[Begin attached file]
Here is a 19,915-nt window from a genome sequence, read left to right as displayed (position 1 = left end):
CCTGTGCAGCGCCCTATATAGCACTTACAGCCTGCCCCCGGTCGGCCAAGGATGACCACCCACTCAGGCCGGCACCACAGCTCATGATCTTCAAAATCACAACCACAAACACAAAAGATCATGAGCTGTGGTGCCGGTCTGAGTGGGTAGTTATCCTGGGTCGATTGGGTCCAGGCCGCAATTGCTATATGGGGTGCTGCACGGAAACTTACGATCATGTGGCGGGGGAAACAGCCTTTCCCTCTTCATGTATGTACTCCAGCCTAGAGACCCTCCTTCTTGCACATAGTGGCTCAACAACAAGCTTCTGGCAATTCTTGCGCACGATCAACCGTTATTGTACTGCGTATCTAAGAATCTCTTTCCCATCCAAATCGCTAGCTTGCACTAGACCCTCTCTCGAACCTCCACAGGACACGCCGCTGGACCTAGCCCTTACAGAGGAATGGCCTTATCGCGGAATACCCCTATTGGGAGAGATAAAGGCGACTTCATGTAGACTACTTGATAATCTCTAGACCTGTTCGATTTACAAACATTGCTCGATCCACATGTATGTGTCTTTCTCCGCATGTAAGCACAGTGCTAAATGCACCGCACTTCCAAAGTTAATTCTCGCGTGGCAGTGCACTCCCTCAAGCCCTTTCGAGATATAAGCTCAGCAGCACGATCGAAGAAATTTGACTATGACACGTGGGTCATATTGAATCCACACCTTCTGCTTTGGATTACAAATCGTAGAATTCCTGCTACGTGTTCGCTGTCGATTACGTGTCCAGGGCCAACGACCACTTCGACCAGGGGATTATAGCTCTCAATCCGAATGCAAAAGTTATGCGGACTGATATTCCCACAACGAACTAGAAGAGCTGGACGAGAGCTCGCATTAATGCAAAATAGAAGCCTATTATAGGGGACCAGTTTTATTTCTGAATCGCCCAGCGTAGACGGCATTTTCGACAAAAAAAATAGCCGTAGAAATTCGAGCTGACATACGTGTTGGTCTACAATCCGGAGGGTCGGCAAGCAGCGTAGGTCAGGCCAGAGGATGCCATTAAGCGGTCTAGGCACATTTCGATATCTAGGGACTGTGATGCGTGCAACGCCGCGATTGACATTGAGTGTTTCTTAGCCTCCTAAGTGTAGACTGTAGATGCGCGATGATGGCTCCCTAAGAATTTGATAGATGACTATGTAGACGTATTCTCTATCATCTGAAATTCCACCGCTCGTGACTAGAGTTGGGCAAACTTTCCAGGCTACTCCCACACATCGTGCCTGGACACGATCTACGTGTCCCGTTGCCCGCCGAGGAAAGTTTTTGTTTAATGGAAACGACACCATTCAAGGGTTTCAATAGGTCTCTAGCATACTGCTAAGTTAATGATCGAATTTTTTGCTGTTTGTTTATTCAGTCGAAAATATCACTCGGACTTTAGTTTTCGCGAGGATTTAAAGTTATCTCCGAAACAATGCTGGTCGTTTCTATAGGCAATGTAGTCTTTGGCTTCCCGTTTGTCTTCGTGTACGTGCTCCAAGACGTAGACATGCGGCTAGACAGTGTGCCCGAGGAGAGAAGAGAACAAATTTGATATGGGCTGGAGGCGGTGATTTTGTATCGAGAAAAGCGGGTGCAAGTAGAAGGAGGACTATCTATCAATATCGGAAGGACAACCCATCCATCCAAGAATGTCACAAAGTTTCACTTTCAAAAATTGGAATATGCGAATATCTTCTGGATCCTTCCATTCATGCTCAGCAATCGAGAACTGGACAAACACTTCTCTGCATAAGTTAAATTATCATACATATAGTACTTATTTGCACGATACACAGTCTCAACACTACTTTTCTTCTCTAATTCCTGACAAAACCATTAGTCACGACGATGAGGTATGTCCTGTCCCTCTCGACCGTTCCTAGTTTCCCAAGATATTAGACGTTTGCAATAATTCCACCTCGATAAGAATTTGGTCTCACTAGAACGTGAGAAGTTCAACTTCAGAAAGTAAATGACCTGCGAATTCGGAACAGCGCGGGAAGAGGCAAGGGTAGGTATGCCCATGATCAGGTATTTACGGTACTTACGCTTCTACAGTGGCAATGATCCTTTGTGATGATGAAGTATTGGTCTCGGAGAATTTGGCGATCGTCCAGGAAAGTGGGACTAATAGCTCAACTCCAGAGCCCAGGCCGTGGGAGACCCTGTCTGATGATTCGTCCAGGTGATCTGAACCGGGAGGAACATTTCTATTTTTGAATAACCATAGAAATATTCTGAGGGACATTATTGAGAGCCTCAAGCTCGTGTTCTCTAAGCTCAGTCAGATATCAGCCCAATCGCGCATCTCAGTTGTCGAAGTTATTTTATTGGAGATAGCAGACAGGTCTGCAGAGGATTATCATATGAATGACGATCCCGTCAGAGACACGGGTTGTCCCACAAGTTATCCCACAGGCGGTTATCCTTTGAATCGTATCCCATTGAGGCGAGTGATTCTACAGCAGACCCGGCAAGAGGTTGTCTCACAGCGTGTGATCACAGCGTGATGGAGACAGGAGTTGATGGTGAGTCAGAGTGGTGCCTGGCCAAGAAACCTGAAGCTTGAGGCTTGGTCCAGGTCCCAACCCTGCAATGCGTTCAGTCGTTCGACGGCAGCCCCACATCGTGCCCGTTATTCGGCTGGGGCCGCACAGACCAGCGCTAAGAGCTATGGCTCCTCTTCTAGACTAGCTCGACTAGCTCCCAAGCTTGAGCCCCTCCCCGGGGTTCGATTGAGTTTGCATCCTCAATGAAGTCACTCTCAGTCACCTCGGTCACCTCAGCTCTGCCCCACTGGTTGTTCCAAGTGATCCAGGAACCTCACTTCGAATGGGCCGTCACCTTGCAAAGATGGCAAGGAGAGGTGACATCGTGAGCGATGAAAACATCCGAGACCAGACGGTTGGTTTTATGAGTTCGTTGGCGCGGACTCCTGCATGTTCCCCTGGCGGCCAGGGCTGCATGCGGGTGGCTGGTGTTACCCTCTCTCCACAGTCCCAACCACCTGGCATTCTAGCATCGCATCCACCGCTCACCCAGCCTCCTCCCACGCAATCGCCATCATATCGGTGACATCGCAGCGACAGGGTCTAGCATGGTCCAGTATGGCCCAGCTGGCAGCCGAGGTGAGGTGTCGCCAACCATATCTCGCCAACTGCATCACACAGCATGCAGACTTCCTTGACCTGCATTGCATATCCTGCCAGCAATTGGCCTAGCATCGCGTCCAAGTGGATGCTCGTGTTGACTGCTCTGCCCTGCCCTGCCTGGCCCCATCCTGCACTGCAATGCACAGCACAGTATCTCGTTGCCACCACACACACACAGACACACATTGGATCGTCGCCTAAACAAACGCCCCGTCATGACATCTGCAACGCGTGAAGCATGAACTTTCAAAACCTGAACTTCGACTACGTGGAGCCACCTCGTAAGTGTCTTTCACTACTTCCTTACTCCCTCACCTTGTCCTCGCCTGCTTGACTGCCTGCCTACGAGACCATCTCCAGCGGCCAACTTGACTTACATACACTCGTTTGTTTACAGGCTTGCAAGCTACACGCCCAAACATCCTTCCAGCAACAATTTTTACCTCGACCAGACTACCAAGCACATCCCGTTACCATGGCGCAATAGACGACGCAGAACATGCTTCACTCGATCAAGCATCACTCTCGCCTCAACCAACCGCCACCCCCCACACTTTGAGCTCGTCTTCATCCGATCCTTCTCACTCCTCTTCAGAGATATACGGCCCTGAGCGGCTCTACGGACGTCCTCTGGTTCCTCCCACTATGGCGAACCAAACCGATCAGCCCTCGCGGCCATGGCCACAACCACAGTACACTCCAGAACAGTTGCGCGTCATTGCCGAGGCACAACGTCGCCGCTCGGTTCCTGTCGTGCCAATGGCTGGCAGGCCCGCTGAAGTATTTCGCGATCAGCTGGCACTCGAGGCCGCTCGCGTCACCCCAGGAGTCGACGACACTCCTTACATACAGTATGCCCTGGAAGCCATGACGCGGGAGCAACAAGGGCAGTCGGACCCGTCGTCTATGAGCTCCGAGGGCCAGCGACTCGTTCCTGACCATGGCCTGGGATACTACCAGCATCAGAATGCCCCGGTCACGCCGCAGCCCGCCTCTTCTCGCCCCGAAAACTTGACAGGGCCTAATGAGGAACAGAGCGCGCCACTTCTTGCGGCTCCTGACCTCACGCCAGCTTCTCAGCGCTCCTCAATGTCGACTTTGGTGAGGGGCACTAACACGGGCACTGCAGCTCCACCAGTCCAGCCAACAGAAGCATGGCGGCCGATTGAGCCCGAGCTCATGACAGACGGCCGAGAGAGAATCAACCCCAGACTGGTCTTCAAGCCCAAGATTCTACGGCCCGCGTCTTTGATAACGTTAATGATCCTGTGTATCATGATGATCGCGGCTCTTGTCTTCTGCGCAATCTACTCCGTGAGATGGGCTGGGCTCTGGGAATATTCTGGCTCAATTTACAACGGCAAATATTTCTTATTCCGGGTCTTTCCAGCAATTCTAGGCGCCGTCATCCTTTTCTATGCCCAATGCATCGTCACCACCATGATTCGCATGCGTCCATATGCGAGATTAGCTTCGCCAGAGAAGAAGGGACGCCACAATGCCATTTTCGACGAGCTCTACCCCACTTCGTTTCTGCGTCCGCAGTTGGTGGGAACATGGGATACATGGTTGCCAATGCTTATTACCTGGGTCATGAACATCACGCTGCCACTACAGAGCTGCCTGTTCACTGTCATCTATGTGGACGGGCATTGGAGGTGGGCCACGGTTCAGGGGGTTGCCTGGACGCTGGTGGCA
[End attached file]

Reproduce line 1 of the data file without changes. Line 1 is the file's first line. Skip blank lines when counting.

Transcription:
Here is a 19,915-nt window from a genome sequence, read left to right as displayed (position 1 = left end):